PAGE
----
Once a single system user identity is implemented for various integration components on an application server 416, there is the possibility of a message coming into a worklist or studio, typically a BPM task, and actually generating a B2B message. A message coming into B2B can itself trigger a workflow, for example, and many other inter-component exchanges are possible. Additional access controls can be defined to account for these inter-component exchanges. For example, there can be a set of permission groups in BPM that can indicate whether a user can create a template, process a workflow, delete a template, or monitor instances. A valid system user can be defined as a member of this group, which can then have access to all tasks in the set.
In order for a studio to work with these templates, it can first be determined whether a user is part of this group. This can be configured automatically so that the user gets all privileges to the set of tasks. If that user wants to create a template from the database, however, that user may need additional privileges. Until the user calls a runtime service 405 where the switch is done, for example, the user is still external user UserA. These extra privileges can be given to users directly, which can provide undesirable exposure, or the extra privileges can be provided to internal users which have undergone the switch to an internal System user.
Not every user needs to be automatically switched when entering through an access point, or entry point 405. For instance, if a user wants to create a workflow template, and that user belongs to a group that has the privilege to create a workflow template, there is no need to push an internal identifier on that user before that user accesses the appropriate bean or resource. If a call gets all the way to this resource, a check can have already been done to ensure the incoming user can do that task. The request can assume an identity that has higher privileges than those provided by the transport servlet, such as requests that are coming over the network using a secure sockets layer protocol (SSL) for authentication. The certificate that a website uses to make the SSL request can be mapped to a user, so the request can be certificate-based instead of password-based. For users verified by SSL, there may not be a need to push additional authentication.
In order to perform various tasks, a system can utilize a set of EJBs, as well as a common repository, such as may utilize JDBC. Once authenticated, a user can choose a task such as “create workflow.” This task can be accomplished through a call to an EJB. Each EJB, as well as the associated deployment descriptor, can have access to, or can contain, the system identities. This allows the EJBs to process requests only for System users. Once a user is inside an EJB and executing a task such as accessing the database to store and retrieve information, the username can actually be the internal System username.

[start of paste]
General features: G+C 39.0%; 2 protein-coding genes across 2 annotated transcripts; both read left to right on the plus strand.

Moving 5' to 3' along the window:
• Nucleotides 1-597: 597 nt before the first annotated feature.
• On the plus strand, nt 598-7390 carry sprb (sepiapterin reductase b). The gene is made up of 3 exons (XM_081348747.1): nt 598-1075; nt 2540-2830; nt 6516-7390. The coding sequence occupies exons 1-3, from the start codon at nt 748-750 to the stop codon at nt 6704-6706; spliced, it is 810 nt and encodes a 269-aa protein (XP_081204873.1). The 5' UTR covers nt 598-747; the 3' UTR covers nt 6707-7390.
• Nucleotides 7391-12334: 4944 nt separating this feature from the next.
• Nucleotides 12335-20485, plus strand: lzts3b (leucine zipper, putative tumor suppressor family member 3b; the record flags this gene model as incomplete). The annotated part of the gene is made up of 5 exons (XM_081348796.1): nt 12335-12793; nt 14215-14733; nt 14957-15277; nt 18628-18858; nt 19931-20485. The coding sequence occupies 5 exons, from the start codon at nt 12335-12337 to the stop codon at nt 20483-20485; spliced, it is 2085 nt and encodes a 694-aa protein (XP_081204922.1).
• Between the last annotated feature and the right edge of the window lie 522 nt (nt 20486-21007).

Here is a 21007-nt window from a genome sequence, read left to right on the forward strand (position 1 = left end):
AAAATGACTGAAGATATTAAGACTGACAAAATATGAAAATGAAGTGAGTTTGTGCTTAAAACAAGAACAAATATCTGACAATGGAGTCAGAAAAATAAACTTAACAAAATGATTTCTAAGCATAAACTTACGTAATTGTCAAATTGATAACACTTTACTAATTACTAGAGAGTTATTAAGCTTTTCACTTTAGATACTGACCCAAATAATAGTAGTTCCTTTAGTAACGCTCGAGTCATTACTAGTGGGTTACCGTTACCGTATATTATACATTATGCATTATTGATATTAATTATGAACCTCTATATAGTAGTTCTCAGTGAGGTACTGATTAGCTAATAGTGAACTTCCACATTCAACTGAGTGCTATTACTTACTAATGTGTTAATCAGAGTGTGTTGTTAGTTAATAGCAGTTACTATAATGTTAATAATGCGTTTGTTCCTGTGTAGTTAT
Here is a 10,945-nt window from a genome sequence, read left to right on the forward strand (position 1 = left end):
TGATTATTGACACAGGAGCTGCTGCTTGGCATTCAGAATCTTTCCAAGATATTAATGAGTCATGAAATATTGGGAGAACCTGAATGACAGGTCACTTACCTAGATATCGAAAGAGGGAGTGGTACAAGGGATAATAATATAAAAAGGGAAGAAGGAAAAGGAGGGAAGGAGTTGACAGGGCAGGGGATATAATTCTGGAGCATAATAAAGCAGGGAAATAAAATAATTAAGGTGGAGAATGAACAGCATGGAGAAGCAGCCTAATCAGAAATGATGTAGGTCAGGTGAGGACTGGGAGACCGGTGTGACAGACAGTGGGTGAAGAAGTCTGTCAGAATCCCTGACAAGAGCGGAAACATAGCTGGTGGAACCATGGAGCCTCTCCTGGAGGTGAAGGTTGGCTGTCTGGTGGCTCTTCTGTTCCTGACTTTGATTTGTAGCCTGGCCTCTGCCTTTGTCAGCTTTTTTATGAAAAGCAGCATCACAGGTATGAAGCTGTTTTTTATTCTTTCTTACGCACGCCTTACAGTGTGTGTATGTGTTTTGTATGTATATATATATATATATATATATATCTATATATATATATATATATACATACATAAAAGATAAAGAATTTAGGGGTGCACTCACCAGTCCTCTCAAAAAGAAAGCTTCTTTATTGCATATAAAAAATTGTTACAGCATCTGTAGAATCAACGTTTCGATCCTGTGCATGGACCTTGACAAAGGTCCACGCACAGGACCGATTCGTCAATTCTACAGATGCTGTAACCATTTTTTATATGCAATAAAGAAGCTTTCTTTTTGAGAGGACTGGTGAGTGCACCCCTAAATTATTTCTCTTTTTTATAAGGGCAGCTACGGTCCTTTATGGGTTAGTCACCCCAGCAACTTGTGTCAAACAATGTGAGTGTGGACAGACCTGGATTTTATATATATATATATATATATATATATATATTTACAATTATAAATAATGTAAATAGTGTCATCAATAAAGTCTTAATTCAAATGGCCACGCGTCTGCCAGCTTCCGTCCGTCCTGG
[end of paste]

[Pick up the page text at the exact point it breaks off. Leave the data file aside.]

In an e-business environment, collaboration between trading partners can occur through the exchange of business messages that contain XML or nonXML documents in a secure, choreographed arrangement called a conversation. Access to the conversation, as well as conversation management, can be provided by a business-to-business (B2B) component. A conversation is, quite simply, a series of business messages exchanged between trading partners, the composition of business messages and the sequence of an exchange being handled by collaborative or public business processes. The composition and sequence of messages can also be handled by Java messaging applications. Conversations can be complex and long-running, or they can be short-lived. Each conversation can have a unique name, and each participant in a conversation can have a conversation role, such as that of a buyer or a supplier in a supply-chain arrangement.
Details of a conversation, including its name and version, the roles of the participants, and the business protocols it uses, can be specified in a conversation definition. Integration specialists can create conversation definitions and monitor running conversations using a console, for example, that is provided by a B2B component.
Business processes can be designed to be started or stopped by users, or to include tasks that must be performed by users. These tasks can include making discretionary decisions, handling exceptions, or troubleshooting problems. An application integration component can provide an application called a “worklist” that people can use to start and stop processes, as well as to interact with a running process. Using the worklist, users can handle business process tasks assigned to them, such as making a decision about a customer's credit limit, or they can respond to messages from a process.